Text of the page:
SEATTLE, May 11, 2011 /PRNewswire/ -- A new poll from PEMCO Insurance reveals that young people, despite a common perception of their technological acumen, leave themselves more vulnerable to the threat of identity theft than their older counterparts.
Seniors, on the other hand, are more thoughtful about taking steps to secure their personal identities, according to the PEMCO poll. Among their identity-protecting behaviors is a likelihood to install security software on their personal computers, regularly use a shredder, retain financial records, or register with the national "do not call" registry.
The poll shows 84 percent of those 55 and older say they've registered with the privacy-protecting "do not call" service offered by the U.S. government, while a third less – only 55 percent – of those age 35 and younger say they've opted to join the registry.
Similarly, 88 percent of older residents have installed a firewall or spyware on their personal computers while 78 percent of young people report the same behavior. And, 86 percent of the older generation say they regularly use a shredder to destroy sensitive documents compared to 74 percent of younger residents.
"It's encouraging to see that most people are vigilant about protecting their personal information from fraud," said PEMCO spokesperson Jon Osterberg. "Still, we think there's more that residents, and especially younger people, can do to keep their information safe."
According to the State Office of the Attorney General, Washington ranks 17th for the number of identity-theft complaints reported per capita, compared to other states in the U.S. Washington has improved its standing since 2005 when the state reported the 7th highest number of complaints per capita nationwide.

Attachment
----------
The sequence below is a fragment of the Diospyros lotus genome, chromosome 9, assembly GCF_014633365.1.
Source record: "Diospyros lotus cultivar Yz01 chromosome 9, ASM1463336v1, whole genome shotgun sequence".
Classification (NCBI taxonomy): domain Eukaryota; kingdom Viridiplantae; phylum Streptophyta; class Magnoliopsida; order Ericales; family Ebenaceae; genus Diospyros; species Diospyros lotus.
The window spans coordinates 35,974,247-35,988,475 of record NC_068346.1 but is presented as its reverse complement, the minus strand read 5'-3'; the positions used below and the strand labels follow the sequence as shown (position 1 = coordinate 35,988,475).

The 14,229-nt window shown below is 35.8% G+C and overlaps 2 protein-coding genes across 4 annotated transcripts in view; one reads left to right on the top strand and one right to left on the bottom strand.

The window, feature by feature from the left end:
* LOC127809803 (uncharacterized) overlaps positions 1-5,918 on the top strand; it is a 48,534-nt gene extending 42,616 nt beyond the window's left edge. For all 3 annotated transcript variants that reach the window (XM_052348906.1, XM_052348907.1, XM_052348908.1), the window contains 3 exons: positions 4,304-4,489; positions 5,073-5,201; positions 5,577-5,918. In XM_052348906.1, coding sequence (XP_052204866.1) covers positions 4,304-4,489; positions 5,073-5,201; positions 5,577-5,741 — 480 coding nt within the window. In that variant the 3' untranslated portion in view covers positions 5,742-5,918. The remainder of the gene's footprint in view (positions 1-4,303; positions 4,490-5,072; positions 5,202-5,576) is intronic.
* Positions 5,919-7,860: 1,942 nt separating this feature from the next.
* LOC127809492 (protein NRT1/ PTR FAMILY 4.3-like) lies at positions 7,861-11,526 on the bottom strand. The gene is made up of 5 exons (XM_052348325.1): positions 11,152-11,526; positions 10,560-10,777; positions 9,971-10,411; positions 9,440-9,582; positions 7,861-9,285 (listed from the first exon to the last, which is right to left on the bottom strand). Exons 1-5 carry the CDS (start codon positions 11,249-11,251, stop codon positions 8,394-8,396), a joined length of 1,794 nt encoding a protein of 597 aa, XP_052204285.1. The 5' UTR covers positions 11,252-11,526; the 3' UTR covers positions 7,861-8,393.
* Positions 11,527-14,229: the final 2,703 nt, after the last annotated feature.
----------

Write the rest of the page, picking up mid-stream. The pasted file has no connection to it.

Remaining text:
PEMCO has tracked behaviors around identity-theft protection since 2008 and finds that the area of greatest identity-protection improvement is in residents' willingness to remove personal identification or sensitive documents from their wallets. Nearly half of all respondents have deliberately removed information from their wallets, which is up from 39 percent in 2008.
But this latest poll also reveals that all residents can do more to reduce the threat of ID theft from stolen mail. Only about one-third of Washington residents have taken steps to lock their mailbox or opt out of direct mail, according to the poll.
"If you don't have a locking mailbox, at the very least people should consider taking outgoing mail to a secure collection box or post office," Osterberg said. "And, it's just as important to shred unwanted junk mail, especially credit card offers and applications that may contain enough personal information for thieves to exploit."
The poll also found that women and those with higher incomes are more likely to take steps to protect their identities by using a shredder and by registering with the "do not call" list. Higher-income households also tend to install a locking mailbox and opt out of receiving direct mail, according to the poll.
About the PEMCO Insurance Northwest Poll
PEMCO Insurance commissioned this independent survey that asked Washington drivers several questions about driving habits and attitudes toward current Northwest issues. The sample size, 826 respondents, yields an accuracy of +/- 3.5 percent at the 95 percent confidence level. In other words, if this study were conducted 100 times, in 95 instances the data will not vary by more than +/- 3.5 percent.
About PEMCO Insurance
PEMCO Insurance, established in 1949, is a Seattle-based provider of auto, home, boat, life, and umbrella insurance to Washington state residents. PEMCO Insurance is sold by community agents throughout the state and through PEMCO offices. For more information, visit www.pemco.com.
Firmani + Associates Inc.
SOURCE PEMCO Insurance